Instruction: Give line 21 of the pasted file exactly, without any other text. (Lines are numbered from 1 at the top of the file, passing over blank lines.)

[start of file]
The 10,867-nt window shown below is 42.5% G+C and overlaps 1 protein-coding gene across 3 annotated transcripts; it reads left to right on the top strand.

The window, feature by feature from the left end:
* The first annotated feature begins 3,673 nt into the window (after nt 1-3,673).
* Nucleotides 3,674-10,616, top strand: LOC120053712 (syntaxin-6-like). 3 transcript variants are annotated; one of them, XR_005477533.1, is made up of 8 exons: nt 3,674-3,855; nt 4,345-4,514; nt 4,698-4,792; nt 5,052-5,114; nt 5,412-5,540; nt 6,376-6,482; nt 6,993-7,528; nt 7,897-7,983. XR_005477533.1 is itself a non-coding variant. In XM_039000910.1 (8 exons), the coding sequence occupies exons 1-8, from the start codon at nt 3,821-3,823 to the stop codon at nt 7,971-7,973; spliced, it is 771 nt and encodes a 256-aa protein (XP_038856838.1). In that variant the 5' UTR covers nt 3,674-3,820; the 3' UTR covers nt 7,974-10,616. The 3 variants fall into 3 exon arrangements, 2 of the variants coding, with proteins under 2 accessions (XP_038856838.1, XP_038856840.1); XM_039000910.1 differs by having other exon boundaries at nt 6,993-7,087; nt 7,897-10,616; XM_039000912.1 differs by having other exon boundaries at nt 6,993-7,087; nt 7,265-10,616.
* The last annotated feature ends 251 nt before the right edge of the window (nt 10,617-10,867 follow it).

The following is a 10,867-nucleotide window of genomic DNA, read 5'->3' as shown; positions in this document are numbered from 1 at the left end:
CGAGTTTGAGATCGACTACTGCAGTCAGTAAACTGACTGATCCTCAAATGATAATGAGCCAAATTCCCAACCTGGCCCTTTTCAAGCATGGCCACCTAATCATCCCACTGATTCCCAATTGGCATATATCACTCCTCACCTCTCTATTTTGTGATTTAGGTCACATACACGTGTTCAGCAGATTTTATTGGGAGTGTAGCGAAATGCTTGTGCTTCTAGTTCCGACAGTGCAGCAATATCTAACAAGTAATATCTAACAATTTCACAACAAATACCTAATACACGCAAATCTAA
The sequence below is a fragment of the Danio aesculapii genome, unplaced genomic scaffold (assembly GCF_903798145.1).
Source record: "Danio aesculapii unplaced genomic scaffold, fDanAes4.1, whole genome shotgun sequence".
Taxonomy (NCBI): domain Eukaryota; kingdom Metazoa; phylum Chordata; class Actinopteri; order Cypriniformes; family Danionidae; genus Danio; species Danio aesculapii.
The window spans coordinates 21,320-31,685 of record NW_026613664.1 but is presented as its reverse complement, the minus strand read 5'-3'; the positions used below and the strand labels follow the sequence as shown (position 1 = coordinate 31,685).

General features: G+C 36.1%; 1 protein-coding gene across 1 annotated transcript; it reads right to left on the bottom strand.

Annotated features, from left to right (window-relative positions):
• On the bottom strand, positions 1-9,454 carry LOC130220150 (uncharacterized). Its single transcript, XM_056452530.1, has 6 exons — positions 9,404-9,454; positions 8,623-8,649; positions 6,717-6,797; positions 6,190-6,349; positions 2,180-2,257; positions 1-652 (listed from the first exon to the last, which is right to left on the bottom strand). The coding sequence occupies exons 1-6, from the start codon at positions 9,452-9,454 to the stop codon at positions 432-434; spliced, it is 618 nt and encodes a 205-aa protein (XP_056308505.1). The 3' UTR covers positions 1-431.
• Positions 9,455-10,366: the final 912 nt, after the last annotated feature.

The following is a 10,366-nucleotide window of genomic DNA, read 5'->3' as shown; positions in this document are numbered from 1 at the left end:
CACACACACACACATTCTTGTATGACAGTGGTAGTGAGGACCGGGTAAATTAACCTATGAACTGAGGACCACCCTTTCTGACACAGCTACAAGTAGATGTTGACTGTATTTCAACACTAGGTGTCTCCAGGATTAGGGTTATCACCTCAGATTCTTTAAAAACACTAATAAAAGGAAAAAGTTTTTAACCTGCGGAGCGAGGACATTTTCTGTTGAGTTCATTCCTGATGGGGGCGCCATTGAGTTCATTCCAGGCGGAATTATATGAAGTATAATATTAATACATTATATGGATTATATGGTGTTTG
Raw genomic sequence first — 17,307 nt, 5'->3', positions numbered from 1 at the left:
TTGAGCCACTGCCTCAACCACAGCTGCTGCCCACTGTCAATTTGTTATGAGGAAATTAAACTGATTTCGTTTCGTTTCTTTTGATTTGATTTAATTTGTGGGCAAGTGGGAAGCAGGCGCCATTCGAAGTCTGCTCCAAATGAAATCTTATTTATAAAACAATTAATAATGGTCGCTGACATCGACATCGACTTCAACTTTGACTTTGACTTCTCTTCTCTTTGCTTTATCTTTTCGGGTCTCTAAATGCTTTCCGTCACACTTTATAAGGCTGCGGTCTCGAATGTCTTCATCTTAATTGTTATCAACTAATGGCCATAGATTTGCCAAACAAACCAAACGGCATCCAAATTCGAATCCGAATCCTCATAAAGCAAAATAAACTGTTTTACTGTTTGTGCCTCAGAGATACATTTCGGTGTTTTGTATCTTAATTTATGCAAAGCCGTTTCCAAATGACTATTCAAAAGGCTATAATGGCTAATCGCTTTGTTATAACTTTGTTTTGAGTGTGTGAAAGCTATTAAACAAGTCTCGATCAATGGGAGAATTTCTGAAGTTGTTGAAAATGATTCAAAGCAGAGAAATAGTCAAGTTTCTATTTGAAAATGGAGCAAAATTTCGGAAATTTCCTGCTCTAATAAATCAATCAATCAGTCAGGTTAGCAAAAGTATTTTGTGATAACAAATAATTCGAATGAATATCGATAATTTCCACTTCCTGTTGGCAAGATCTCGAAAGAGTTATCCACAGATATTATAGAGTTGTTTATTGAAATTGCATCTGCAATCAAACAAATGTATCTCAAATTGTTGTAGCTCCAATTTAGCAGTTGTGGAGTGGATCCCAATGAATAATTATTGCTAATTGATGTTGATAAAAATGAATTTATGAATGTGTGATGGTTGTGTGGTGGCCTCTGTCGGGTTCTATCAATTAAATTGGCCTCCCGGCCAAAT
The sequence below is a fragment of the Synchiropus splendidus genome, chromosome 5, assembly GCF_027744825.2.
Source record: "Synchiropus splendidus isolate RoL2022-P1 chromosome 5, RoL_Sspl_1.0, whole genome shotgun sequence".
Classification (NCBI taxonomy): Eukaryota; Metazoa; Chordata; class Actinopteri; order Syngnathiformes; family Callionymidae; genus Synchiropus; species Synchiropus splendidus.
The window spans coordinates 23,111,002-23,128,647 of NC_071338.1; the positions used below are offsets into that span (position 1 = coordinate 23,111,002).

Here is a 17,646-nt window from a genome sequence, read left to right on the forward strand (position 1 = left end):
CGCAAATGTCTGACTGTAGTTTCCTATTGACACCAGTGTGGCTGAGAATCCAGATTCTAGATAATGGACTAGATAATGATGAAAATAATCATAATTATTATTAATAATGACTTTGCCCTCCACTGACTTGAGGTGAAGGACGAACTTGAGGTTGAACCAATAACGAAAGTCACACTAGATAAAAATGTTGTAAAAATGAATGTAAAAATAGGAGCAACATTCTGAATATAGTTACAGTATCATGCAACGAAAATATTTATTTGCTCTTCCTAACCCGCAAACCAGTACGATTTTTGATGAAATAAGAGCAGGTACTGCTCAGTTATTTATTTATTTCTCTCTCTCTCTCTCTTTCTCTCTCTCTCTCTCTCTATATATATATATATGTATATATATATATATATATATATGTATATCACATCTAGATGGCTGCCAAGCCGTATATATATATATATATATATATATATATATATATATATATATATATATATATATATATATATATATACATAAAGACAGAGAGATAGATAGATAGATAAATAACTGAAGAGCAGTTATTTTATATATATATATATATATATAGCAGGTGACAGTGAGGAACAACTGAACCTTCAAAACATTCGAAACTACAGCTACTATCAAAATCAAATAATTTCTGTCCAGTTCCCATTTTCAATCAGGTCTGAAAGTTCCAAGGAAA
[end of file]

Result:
Source record: "Synchiropus splendidus isolate RoL2022-P1 chromosome 5, RoL_Sspl_1.0, whole genome shotgun sequence".